North Georgia Ford Compares 2012 Ford F-150 VS 2012 Chevrolet Avalanche Near Ellijay, GA

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2012 Ford F-150

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VS

2012 Chevrolet Avalanche

Safety Comparison

The F-150’s blind spot mirrors use wide-angle convex mirrors mounted in the corner of each side view mirror to reveal objects that may be in the driver's blind spots. The Avalanche doesn’t offer a system to reveal objects in the driver's blind spots.

Both the F-150 and the Avalanche have standard driver and passenger frontal airbags, front side-impact airbags, head airbags, front seatbelt pretensioners, height-adjustable front shoulder belts, four-wheel antilock brakes, traction control, electronic stability systems to prevent skidding and available four-wheel drive.

For its top level performance in frontal, side, rear impact and roof-crush tests, and its standard AdvanceTrac™, the Insurance Institute for Highway Safety rates the F-150 SuperCrew as a “Top Pick” for 2011, a rating only granted to 97 vehicles tested by the IIHS. The Avalanche has not been tested, yet.

Warranty Comparison

The F-150’s corrosion warranty is unlimited miles longer than the Avalanche’s (unlimited vs. 100,000 miles).

Reliability Comparison

For smoother operation, better efficiency and fewer moving parts, the engines in the F-150 have an overhead cam design, rather than the old pushrod design of the engine in the Avalanche.

The F-150 has a standard “limp home system” to keep drivers from being stranded if most or all of the engine’s coolant is lost. The engine will run on only half of its cylinders at a time, reduce its power and light a warning lamp on the dashboard so the driver can get to a service station for repairs. The Avalanche doesn’t offer a lost coolant limp home mode, so a coolant leak could strand you or seriously damage the truck’s engine.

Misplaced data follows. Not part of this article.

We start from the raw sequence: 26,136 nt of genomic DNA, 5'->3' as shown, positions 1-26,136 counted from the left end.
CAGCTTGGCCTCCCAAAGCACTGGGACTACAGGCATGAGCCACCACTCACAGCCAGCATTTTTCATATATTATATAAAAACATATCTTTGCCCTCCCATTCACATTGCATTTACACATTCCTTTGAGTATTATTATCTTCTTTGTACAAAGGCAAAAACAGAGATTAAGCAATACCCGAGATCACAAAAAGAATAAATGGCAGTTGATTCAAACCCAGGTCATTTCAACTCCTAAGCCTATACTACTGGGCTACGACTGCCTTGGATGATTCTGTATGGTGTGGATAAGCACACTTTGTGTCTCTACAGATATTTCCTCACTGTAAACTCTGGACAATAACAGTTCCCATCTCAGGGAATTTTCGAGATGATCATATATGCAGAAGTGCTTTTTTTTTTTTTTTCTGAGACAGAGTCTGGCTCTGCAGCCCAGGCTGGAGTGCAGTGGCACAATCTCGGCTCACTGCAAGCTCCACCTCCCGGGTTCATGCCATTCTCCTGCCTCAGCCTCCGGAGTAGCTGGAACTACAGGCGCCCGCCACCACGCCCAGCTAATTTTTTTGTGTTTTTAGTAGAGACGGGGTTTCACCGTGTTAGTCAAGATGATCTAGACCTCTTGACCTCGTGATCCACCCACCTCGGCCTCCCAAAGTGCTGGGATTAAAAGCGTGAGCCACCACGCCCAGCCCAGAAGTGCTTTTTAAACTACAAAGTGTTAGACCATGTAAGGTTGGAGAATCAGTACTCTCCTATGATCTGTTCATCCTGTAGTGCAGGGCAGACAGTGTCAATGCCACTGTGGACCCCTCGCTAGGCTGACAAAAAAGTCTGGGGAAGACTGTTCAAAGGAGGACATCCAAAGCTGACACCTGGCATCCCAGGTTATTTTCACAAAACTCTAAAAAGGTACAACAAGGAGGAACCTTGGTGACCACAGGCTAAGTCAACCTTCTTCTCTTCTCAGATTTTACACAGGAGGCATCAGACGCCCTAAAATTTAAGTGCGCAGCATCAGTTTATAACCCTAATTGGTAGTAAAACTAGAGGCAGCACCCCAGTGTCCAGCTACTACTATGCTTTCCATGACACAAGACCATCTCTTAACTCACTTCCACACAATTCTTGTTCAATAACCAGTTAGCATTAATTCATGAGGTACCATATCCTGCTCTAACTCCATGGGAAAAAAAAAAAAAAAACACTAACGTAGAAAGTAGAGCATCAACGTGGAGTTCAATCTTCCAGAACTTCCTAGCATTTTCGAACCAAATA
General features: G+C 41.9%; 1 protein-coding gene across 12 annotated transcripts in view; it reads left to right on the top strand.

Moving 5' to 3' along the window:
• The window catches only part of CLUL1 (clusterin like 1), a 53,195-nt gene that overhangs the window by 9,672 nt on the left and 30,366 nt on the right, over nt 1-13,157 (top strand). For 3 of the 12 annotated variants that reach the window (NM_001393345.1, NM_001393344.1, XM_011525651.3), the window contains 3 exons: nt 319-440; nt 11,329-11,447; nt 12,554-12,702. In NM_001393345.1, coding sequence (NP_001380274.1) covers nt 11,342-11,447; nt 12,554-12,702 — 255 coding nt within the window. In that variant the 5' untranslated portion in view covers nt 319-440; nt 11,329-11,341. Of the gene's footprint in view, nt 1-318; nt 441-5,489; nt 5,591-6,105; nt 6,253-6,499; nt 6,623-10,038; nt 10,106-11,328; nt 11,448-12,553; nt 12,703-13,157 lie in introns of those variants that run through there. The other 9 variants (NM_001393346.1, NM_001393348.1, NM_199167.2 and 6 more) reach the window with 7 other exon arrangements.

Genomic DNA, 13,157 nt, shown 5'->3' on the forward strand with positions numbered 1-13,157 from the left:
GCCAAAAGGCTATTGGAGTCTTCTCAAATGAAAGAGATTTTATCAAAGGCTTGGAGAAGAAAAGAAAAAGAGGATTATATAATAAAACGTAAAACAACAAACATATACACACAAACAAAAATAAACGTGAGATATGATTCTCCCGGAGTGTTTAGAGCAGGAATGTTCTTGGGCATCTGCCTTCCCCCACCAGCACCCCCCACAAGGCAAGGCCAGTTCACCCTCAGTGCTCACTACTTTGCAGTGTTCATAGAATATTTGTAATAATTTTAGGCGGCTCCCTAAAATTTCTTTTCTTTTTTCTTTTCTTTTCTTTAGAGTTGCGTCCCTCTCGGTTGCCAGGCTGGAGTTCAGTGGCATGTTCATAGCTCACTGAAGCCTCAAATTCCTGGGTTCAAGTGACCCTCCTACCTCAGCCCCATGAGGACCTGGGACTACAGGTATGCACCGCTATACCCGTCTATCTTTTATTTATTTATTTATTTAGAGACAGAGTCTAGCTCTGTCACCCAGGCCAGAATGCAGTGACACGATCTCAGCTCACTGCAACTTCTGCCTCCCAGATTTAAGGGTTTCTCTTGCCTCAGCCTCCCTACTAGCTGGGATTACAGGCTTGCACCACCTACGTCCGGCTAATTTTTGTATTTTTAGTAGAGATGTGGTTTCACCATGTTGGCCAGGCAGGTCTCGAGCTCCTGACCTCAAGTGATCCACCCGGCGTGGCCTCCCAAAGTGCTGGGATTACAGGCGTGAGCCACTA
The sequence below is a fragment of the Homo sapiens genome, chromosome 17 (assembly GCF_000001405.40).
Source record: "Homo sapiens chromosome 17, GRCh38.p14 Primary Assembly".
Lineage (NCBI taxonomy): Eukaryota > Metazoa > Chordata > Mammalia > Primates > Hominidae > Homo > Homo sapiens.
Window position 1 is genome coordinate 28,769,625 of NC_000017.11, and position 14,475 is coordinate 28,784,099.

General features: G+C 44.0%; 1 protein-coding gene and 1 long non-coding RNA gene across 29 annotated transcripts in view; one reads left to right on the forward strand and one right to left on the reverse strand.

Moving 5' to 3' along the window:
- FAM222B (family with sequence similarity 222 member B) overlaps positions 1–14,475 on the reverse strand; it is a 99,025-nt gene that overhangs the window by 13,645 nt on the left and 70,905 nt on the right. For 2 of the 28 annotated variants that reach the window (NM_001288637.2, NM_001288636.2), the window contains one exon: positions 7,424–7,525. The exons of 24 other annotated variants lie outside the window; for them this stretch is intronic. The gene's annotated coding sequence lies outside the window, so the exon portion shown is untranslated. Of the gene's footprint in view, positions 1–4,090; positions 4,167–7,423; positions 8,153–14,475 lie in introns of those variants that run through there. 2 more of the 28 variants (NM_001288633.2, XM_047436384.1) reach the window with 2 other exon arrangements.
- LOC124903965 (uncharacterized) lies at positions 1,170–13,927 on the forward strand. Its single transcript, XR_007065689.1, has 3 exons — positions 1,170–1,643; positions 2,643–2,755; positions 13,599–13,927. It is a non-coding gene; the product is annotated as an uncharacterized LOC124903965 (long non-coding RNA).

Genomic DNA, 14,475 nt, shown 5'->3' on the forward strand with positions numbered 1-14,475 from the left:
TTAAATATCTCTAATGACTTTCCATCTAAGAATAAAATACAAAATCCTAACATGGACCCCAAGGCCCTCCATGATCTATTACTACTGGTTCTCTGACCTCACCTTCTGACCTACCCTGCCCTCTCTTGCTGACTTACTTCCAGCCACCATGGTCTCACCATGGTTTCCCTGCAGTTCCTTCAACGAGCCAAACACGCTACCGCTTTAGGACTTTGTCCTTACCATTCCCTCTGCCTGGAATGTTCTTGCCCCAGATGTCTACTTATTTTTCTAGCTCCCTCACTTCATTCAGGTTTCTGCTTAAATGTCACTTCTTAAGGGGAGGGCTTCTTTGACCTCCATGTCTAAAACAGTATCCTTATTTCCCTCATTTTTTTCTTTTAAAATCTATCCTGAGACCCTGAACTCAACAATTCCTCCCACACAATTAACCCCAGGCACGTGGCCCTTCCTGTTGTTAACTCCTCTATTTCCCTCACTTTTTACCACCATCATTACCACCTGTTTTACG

A reliable vehicle saves its owner time, money and trouble. Nobody wants to be stranded or have to be without their vehicle while it’s being repaired. Consumer Reports predicts that the Ford F-150 4x4 V8’s reliability will be 6% better than the Avalanche and the Ford F-150 2WD V8 will be 14% better than the Avalanche.

J.D. Power and Associates rated the F-150 first among large pickups in their 2011 Initial Quality Study. The Avalanche was rated third.

J.D. Power and Associates’ 2011 survey of the owners of three-year-old vehicles provides the long-term dependability statistics that show that Ford vehicles are more reliable than Chevrolet vehicles. J.D. Power ranks Ford 12th in reliability, above the industry average. With 16 more problems per 100 vehicles, Chevrolet is ranked 16th.

Engine Comparison

The F-150’s optional 5.0 DOHC V8 produces 40 more horsepower (360 vs. 320) and 45 lbs.-ft. more torque (380 vs. 335) than the Avalanche’s 5.3 V8. The F-150’s optional 3.5 turbo V6 produces 45 more horsepower (365 vs. 320) and 85 lbs.-ft. more torque (420 vs. 335) than the Avalanche’s 5.3 V8. The F-150’s optional 6.2 SOHC V8 produces 91 more horsepower (411 vs. 320) and 99 lbs.-ft. more torque (434 vs. 335) than the Avalanche’s 5.3 V8.

As tested in Motor Trend the Ford F-150 is faster than the Chevrolet Avalanche:

F-150 V6

F-150 V8

Avalanche

Zero to 60 MPH

7.4 sec

6.9 sec

8.3 sec

Quarter Mile

15.7 sec

15.3 sec

16.2 sec

Speed in 1/4 Mile

89.4 MPH

93.3 MPH

86.9 MPH

As tested in Motor Trend the Ford F-150 6.2 is faster than the Chevrolet Avalanche (base engine):

F-150

Avalanche

Zero to 60 MPH

6.4 sec

8.3 sec

Quarter Mile

15 sec

16.2 sec

Speed in 1/4 Mile

94.6 MPH

86.9 MPH

Fuel Economy and Range Comparison

On the EPA test cycle the F-150 RWD turbo V6 gets better fuel mileage than the Avalanche RWD (16 city/22 hwy vs. 15 city/21 hwy).

The F-150’s optional fuel tank has 4.5 gallons more fuel capacity than the Avalanche (36 vs. 31.5 gallons).

The F-150 has a standard cap-less fueling system. The fuel filler is automatically opened when the fuel nozzle is inserted and automatically closed when it’s removed. This eliminates the need to unscrew and replace the cap and it reduces fuel evaporation, which causes pollution. The Avalanche doesn’t offer a cap-less fueling system.

Brakes and Stopping Comparison